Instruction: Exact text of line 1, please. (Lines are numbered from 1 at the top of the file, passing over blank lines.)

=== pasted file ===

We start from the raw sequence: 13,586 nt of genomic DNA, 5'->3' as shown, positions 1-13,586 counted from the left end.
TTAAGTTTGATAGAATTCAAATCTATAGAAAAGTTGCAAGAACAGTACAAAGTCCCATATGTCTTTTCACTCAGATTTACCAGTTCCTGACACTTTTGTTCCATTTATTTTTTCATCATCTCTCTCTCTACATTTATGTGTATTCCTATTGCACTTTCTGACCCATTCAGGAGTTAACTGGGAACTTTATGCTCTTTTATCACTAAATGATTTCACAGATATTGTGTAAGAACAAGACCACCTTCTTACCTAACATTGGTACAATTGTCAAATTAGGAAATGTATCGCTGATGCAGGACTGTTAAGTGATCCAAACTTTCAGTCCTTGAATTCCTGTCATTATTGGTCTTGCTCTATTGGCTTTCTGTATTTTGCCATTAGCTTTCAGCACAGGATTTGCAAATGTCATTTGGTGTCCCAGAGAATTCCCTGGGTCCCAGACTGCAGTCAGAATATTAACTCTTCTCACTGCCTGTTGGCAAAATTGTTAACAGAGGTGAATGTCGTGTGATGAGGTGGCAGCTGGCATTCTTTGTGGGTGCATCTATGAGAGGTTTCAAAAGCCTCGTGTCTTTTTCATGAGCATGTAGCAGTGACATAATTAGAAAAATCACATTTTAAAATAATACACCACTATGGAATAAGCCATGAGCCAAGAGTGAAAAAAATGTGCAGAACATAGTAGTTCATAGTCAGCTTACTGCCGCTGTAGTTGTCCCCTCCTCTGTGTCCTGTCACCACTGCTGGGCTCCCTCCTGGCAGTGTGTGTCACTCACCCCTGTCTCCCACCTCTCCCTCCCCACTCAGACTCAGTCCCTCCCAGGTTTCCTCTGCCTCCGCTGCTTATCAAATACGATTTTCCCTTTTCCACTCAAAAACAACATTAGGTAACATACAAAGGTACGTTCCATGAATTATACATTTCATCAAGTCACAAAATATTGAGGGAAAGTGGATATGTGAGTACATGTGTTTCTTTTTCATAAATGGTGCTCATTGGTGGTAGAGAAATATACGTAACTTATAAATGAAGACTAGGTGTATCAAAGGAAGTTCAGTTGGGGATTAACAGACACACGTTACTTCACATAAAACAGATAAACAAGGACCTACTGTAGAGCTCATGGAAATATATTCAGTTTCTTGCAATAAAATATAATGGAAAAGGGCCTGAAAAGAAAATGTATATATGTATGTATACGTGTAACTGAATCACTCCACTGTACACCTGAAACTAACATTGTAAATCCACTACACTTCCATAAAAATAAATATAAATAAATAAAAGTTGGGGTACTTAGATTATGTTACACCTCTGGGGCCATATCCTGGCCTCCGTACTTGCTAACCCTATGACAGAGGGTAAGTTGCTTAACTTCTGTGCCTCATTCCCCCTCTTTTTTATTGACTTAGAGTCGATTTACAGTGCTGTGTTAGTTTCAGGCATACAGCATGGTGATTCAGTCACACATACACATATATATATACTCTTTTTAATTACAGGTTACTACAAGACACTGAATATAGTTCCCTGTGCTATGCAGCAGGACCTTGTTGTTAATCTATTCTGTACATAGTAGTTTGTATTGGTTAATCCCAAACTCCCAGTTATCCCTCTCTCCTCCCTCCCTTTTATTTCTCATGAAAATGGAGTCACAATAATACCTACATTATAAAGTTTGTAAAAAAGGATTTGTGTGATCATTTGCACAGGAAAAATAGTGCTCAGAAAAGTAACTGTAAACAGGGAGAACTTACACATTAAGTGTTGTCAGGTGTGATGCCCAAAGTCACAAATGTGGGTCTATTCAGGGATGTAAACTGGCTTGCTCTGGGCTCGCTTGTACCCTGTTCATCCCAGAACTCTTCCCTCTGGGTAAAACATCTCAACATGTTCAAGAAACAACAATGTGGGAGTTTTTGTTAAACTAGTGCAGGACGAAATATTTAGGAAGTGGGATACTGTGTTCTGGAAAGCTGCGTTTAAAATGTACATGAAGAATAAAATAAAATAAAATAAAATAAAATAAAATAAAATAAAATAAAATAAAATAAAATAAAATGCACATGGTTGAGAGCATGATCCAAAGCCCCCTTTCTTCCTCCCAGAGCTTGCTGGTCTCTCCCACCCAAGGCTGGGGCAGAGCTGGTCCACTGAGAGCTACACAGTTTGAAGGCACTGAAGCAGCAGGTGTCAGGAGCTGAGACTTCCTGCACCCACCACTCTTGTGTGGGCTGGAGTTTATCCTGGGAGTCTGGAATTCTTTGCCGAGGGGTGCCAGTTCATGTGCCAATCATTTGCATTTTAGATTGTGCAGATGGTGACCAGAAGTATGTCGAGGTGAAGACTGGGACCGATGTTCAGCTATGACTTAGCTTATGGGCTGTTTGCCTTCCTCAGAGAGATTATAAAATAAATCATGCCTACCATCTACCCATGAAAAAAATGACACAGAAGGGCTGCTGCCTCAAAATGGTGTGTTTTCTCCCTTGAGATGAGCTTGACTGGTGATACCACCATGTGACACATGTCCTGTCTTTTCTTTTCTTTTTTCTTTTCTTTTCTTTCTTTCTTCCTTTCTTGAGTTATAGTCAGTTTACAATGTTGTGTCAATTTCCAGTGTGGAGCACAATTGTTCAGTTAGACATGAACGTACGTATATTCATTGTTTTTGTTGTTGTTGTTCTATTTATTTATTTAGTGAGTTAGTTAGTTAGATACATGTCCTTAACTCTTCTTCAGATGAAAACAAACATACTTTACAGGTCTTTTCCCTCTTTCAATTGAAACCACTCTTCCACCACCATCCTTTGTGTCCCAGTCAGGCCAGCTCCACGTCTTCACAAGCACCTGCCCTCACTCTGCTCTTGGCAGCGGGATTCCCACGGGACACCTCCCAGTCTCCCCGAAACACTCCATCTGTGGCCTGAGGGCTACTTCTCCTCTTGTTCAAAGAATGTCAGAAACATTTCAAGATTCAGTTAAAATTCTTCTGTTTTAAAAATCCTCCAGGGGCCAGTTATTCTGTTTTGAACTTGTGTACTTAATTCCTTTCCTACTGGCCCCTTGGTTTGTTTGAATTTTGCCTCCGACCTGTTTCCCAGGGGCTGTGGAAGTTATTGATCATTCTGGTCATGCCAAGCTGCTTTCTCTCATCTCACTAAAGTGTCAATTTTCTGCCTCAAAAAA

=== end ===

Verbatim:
We start from the raw sequence: 13,586 nt of genomic DNA, 5'->3' as shown, positions 1-13,586 counted from the left end.